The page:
Research Papers:

Cell-free circulating DNA integrity is an independent predictor of impending breast cancer recurrence

Jie Cheng, Katarina Cuk, Jörg Heil, Michael Golatta, Sarah Schott, Christof Sohn, Andreas Schneeweiss, Barbara Burwinkel _ and Harald Surowy

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Oncotarget. 2017; 8:54537-54547. https://doi.org/10.18632/oncotarget.17384

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Jie Cheng1,2, Katarina Cuk1,2, Jörg Heil3, Michael Golatta3, Sarah Schott3, Christof Sohn3, Andreas Schneeweiss3,4, Barbara Burwinkel1,2,* and Harald Surowy1,2,*

1Division of Molecular Epidemiology, German Cancer Research Center (DKFZ), Heidelberg, Germany

2Molecular Biology of Breast Cancer, Department of Gynecology and Obstetrics, University of Heidelberg, Heidelberg, Germany

3Department of Gynecology and Obstetrics, University Women’s Clinic, Heidelberg, Germany

4National Center for Tumor Diseases, University of Heidelberg, Heidelberg, Germany

*These authors have share the last authorship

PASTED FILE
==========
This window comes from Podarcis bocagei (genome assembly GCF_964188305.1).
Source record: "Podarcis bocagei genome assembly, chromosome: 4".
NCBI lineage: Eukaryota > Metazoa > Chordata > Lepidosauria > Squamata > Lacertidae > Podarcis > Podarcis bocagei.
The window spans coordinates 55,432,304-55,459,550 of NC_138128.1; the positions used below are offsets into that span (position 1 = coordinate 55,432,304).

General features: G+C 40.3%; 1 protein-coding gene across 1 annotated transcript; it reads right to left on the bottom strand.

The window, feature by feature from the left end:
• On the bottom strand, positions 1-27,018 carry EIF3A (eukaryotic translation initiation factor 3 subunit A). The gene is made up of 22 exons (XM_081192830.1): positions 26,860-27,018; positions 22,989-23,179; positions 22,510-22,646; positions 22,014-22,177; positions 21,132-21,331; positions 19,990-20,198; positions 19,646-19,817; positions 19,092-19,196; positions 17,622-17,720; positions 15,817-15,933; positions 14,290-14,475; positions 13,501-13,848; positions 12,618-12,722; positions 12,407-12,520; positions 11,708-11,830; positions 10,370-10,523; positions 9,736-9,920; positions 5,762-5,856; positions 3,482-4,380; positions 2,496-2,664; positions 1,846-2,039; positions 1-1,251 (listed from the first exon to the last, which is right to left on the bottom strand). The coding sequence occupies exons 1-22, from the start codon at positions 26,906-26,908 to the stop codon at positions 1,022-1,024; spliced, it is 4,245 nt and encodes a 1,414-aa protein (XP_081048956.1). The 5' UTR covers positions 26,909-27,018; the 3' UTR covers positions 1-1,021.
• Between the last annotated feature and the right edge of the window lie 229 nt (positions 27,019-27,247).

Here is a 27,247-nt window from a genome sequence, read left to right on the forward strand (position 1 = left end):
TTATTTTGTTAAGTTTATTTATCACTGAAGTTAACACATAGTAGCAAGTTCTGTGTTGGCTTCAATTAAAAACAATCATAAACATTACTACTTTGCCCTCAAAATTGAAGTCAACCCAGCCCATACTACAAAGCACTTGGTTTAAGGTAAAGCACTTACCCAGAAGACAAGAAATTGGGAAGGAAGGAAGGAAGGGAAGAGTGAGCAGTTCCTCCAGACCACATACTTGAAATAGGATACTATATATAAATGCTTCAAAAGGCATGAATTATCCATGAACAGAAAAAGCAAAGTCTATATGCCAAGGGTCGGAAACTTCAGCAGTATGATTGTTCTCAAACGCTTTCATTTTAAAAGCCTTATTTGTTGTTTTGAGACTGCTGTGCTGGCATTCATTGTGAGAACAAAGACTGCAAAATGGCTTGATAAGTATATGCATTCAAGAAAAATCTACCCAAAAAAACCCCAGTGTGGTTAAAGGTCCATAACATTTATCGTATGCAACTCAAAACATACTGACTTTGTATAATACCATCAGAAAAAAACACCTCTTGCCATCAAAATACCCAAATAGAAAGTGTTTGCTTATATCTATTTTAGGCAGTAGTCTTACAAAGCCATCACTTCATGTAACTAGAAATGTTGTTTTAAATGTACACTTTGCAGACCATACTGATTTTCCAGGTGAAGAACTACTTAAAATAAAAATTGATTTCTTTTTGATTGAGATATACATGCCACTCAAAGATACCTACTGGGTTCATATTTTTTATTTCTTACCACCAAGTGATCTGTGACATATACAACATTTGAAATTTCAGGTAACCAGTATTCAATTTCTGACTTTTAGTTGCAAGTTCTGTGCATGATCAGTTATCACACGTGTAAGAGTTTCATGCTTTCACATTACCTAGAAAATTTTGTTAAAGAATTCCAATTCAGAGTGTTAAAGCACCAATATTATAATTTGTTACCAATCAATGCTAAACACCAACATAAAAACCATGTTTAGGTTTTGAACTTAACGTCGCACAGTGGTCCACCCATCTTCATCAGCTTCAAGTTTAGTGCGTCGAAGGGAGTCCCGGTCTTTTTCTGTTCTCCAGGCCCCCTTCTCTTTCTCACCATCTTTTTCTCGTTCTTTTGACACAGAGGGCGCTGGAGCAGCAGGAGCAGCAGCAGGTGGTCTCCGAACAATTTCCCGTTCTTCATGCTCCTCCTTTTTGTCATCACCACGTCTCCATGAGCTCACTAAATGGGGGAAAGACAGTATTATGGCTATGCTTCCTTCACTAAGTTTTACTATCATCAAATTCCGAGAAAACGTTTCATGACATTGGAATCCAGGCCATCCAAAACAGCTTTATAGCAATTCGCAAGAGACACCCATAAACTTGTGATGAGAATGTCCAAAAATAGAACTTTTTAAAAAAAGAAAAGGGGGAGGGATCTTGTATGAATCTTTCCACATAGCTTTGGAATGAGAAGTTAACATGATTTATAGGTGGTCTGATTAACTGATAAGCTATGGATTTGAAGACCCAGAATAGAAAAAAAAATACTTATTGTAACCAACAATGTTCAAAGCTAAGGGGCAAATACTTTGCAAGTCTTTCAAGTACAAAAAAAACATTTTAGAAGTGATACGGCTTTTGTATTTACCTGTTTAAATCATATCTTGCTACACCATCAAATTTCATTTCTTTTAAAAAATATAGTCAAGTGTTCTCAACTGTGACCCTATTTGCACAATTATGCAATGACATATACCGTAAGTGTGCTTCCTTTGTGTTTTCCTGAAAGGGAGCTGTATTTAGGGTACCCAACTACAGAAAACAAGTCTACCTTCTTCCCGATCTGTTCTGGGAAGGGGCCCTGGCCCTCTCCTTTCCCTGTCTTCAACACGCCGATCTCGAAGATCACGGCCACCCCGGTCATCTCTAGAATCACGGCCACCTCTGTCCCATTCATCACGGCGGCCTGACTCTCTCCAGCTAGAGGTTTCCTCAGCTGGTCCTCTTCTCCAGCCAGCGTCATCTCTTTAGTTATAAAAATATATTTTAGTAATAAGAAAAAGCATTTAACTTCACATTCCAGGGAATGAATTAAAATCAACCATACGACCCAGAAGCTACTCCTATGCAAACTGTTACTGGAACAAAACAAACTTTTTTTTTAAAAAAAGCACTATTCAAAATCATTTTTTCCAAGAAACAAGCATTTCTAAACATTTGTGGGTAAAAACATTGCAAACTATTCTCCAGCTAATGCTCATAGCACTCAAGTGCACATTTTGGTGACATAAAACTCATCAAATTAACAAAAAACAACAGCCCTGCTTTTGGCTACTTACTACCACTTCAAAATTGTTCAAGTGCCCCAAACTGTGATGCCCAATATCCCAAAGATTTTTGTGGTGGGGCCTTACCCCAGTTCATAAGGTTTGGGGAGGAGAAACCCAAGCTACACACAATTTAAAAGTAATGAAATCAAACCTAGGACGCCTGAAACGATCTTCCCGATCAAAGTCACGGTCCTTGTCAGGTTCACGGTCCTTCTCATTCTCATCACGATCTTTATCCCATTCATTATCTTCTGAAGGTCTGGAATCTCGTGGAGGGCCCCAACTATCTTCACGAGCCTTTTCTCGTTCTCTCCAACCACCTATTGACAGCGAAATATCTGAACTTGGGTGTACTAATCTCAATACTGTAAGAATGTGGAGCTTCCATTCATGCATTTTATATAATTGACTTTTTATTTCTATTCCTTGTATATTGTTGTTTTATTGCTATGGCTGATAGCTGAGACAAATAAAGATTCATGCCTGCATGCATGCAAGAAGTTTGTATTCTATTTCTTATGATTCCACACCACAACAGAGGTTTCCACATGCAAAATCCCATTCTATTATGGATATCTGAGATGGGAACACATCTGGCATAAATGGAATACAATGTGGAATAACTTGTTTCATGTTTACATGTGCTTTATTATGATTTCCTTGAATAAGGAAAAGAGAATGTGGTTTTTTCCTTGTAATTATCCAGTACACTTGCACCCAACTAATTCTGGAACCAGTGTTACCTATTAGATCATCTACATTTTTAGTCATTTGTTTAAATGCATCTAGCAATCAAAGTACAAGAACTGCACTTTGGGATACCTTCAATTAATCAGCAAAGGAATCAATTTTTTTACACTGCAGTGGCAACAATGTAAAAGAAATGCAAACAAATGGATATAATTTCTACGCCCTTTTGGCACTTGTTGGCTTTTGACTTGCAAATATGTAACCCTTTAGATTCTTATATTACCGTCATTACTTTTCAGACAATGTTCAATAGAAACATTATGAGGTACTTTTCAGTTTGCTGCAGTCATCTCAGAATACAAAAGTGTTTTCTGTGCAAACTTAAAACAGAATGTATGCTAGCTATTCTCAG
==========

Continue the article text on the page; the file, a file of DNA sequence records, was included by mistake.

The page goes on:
Correspondence to:

Barbara Burwinkel, email: [email protected]

Keywords: breast cancer, recurrence, circulating DNA integrity, biomarker

Received: October 11, 2016     Accepted: March 26, 2017     Published: April 24, 2017


Non-invasive blood-based molecule markers are evaluated as promising biomarkers these days. Here we investigated the potential of cell-free circulating DNA Integrity (cfDI) as blood-based marker for the prediction of recurrence during the follow-up of breast cancer patients within a prospective study cohort. cfDI was determined in plasma of 212 individuals, by measuring ALU and LINE1 repetitive DNA elements using quantitative PCR. A significant decrease of cfDI in recurrent breast cancer patients was observed. The group of patients who had impending recurrence during the follow-up had significant lower cfDI compared to the group of non-recurrent patients (P < 0.001 for ALU and LINE1 cfDI). cfDI could differentiate recurrent breast cancer patients from non-recurrent breast cancer subjects (area under the curve, AUC = 0.710 for ALU and 0.704 for LINE1). Univariate and multivariate analysis confirmed a significant association of recurrence and cfDI. Breast cancer patients with a lower cfDI had a much higher risk to develop recurrence than the patients with a higher cfDI (P = 0.020 for ALU cfDI and P = 0.019 for LINE1 cfDI, respectively). Further we show that cfDI is an independent predictor of breast cancer recurrence. In combination with other molecular markers, cfDI might be a useful biomarker for the prediction for breast cancer recurrence in clinic utility. We propose that cfDI might also be useful for the prediction of recurrence during the follow-up of other cancers.

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